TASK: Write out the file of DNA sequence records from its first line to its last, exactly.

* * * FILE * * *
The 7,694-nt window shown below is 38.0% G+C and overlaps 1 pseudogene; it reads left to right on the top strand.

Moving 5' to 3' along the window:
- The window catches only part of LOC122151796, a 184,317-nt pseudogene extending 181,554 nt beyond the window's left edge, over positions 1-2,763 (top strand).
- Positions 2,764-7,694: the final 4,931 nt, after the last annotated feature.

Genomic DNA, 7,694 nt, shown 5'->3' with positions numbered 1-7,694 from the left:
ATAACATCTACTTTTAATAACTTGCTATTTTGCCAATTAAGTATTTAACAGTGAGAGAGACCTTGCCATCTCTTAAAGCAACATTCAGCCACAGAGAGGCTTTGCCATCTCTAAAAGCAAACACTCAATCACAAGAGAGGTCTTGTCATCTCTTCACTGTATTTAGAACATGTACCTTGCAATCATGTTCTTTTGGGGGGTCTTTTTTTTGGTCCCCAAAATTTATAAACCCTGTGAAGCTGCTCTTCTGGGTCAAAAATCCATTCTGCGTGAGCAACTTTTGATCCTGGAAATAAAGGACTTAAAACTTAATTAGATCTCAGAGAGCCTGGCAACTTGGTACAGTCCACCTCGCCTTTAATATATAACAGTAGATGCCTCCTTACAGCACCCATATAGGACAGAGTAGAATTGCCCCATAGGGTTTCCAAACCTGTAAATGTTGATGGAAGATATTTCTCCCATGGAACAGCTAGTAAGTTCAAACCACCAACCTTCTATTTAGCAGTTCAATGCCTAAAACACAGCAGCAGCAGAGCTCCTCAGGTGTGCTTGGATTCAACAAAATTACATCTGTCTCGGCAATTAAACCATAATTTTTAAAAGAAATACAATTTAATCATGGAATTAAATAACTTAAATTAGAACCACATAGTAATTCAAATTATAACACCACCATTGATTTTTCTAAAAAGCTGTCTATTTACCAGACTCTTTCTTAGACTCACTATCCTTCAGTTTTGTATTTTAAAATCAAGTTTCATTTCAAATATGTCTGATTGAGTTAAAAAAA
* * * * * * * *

The 7,694-nt window shown below is 38.0% G+C and overlaps 1 pseudogene; it reads left to right on the top strand.

Moving 5' to 3' along the window:
- The window catches only part of LOC122151796, a 184,317-nt pseudogene extending 181,554 nt beyond the window's left edge, over positions 1-2,763 (top strand).
- Positions 2,764-7,694: the final 4,931 nt, after the last annotated feature.

Genomic DNA, 7,694 nt, shown 5'->3' with positions numbered 1-7,694 from the left:
ATAACATCTACTTTTAATAACTTGCTATTTTGCCAATTAAGTATTTAACAGTGAGAGAGACCTTGCCATCTCTTAAAGCAACATTCAGCCACAGAGAGGCTTTGCCATCTCTAAAAGCAAACACTCAATCACAAGAGAGGTCTTGTCATCTCTTCACTGTATTTAGAACATGTACCTTGCAATCATGTTCTTTTGGGGGGTCTTTTTTTTGGTCCCCAAAATTTATAAACCCTGTGAAGCTGCTCTTCTGGGTCAAAAATCCATTCTGCGTGAGCAACTTTTGATCCTGGAAATAAAGGACTTAAAACTTAATTAGATCTCAGAGAGCCTGGCAACTTGGTACAGTCCACCTCGCCTTTAATATATAACAGTAGATGCCTCCTTACAGCACCCATATAGGACAGAGTAGAATTGCCCCATAGGGTTTCCAAACCTGTAAATGTTGATGGAAGATATTTCTCCCATGGAACAGCTAGTAAGTTCAAACCACCAACCTTCTATTTAGCAGTTCAATGCCTAAAACACAGCAGCAGCAGAGCTCCTCAGGTGTGCTTGGATTCAACAAAATTACATCTGTCTCGGCAATTAAACCATAATTTTTAAAAGAAATACAATTTAATCATGGAATTAAATAACTTAAATTAGAACCACATAGTAATTCAAATTATAACACCACCATTGATTTTTCTAAAAAGCTGTCTATTTACCAGACTCTTTCTTAGACTCACTATCCTTCAGTTTTGTATTTTAAAATCAAGTTTCATTTCAAATATGTCTGATTGAGTTAAAAAAA